This follows its initial investment of $2.5 million in the McAllen, Texas-based startup in December 2018.
The value of blockchain in food supply chains and agriculture is estimated to be $60.8 million in 2018. It’s expected to skyrocket by over 700% to reach $429.7 million by 2023.
“GrainChain has quietly become one of the most successful blockchain-meets-agriculture platforms on the market by allowing more and more farmers to receive fair value and prompt payment for their crops, while also selling to a larger pool of buyers,” said Overstock CEO and Medici Ventures president Jonathan Johnson in a press release announcing the funding. “GrainChain’s work in reducing the time and spoilage associated with agricultural transactions, while also driving down frictional costs for both farmers and buyers is a shining example of Medici Ventures’ mission to democratize capital, eliminate middlemen, and re-humanize commerce through the use of blockchain technology.”
GrainChain’s platform aims to provide faster payments and to allow immediate availability of tradeable commodities between buyers and farmers. Blockchain helps reduce fraud and corruption by providing a way to track and certify deals. This also has the added benefit of streamlining and modernizing transactional procedures in the commodities supply chain.
The new funding will be used to help GrainChain continue product development and expansion to meet market demands in more countries, according to startup co-founder and CEO Luis Macias. The company has been focusing on the Honduran coffee industry, attempting to link up its disjointed components through blockchain technology. It’s signed deals throughout the supply chain from farmer to exporter to mitigate risks, confusion, and profit-draining inefficiency. It also links farmers with banks and hopes to launch banking in rural coffee-producing areas.
Founded in 2014, Medici aims to accelerate the adoption of blockchain-driven technologies to change the way that transactions occur. The firm’s network of companies has introduced blockchain in a variety of markets including land governance, money and banking, capital markets, supply chain, and voting. It’s hoping to also raise public awareness and understanding about the use cases for and value of blockchain technology through public engagement and policymaker outreach.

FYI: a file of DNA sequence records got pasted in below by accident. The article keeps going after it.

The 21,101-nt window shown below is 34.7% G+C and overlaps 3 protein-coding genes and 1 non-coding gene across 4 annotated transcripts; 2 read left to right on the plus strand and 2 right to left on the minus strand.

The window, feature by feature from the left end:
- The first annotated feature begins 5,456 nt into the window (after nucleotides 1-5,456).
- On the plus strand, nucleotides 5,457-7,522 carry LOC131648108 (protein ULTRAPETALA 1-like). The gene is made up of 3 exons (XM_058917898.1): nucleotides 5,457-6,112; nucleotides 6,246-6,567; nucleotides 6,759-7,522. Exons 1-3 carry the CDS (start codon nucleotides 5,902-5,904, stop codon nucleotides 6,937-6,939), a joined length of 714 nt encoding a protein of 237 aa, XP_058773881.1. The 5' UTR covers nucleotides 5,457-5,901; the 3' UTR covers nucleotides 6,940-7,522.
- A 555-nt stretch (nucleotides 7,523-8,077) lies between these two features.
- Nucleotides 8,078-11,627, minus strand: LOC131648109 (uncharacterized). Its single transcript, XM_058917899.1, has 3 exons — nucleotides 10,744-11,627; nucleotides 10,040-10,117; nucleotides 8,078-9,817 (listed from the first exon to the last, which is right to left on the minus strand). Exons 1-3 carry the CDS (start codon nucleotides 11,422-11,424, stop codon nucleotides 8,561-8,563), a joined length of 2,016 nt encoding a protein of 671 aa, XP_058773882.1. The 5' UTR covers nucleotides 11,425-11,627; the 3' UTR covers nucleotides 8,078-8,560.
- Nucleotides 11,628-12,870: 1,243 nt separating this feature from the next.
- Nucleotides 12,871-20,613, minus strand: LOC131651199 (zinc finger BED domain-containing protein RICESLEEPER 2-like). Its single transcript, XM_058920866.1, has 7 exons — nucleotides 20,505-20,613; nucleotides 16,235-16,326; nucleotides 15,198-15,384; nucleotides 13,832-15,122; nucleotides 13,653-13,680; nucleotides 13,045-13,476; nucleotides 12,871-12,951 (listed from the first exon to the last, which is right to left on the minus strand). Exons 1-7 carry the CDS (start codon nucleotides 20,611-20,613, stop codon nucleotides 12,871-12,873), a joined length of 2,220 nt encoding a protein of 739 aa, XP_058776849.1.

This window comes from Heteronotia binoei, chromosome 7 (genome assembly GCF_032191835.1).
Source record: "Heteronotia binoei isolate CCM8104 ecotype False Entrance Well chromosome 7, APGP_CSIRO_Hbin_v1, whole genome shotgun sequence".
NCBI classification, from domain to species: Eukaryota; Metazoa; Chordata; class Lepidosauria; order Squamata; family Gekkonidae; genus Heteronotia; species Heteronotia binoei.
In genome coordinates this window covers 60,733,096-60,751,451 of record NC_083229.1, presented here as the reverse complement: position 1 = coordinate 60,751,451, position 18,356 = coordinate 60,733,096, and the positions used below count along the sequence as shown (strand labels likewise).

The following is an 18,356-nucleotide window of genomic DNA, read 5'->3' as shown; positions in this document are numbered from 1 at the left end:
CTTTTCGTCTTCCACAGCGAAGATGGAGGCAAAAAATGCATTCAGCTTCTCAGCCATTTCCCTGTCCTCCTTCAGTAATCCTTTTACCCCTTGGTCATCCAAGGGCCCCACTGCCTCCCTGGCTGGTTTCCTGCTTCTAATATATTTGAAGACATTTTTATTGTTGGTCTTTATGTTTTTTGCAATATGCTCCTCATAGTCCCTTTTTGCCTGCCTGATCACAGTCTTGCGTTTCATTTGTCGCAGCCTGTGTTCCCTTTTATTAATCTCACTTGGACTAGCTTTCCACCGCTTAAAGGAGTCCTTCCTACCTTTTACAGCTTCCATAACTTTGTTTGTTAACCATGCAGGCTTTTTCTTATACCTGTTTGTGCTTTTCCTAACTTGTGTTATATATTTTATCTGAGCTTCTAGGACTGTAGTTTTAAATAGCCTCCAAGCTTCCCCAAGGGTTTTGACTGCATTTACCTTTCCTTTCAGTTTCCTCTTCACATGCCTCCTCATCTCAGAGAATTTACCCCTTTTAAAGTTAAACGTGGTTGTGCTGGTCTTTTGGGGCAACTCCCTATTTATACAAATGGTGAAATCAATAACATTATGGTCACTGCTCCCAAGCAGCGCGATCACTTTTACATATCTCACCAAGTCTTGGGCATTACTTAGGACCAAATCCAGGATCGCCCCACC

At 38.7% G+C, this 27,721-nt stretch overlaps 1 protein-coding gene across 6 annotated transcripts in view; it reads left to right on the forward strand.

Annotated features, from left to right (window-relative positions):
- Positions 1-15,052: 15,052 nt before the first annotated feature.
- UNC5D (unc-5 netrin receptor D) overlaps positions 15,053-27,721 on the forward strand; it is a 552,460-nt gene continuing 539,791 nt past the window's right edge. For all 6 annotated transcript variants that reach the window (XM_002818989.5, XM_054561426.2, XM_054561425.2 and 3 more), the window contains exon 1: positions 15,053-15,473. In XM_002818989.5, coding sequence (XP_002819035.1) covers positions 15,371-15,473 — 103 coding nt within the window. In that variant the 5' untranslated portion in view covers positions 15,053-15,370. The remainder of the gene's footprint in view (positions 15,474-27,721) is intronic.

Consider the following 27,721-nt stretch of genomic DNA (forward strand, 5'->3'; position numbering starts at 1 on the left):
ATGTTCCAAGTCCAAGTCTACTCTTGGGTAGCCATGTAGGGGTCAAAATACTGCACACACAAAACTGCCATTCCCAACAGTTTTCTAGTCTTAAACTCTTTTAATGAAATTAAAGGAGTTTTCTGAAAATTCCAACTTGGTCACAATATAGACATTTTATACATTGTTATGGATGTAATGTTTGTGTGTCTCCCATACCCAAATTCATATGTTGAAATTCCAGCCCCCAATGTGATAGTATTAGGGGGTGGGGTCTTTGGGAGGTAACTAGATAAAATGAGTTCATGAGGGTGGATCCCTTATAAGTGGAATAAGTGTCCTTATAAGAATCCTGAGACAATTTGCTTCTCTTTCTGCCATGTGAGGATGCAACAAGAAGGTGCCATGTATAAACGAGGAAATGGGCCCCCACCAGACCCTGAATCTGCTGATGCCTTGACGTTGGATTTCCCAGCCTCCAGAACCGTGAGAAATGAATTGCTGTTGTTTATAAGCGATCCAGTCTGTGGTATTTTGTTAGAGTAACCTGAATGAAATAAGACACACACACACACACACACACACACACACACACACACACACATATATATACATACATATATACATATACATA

A number of other entities are seeing blockchain as a promising panacea for supply chain woes. In 2018, Walmart made a big blockchain push through a partnership with IBM that led to a new food safety system, IBM Food Trust, for the supplier’s green leafy vegetable supply chain. By placing the supply chain on the blockchain, Walmart hopes to better identify critical control points and to identify outbreaks more quickly and precisely when they do occur. Alibaba and Bayer also teamed up to create a blockchain-based ag tracking system.
Most blockchain startups in the food and ag space are focusing on food safety and traceability oriented applications. Ripe.io scored $2.4 million from Maersk in 2018 for its self-dubbed “digital bridge” between farmers, distributors, processors, grocers, and other supply chain participants to record food’s journey. Wholechain is doing something similar in the seafood supply chain.
As blockchain matures, we will likely see the technology find new applications in other spaces beyond food supply chain monitoring. Farmobile recently secured a patent for new blockchain technology is using to help farmers keep tabs on their data while Wyoming has created a blockchain-based program to help farmers who raise sustainable beef capture premiums for their products.
Despite all the bullishness, some are skeptical of blockchain’s promise. A pair of commodities veterans recently launched the Global Commodity Technology Association in response to what they called the lunacy of blockchain and the common sentiment that it can save the world.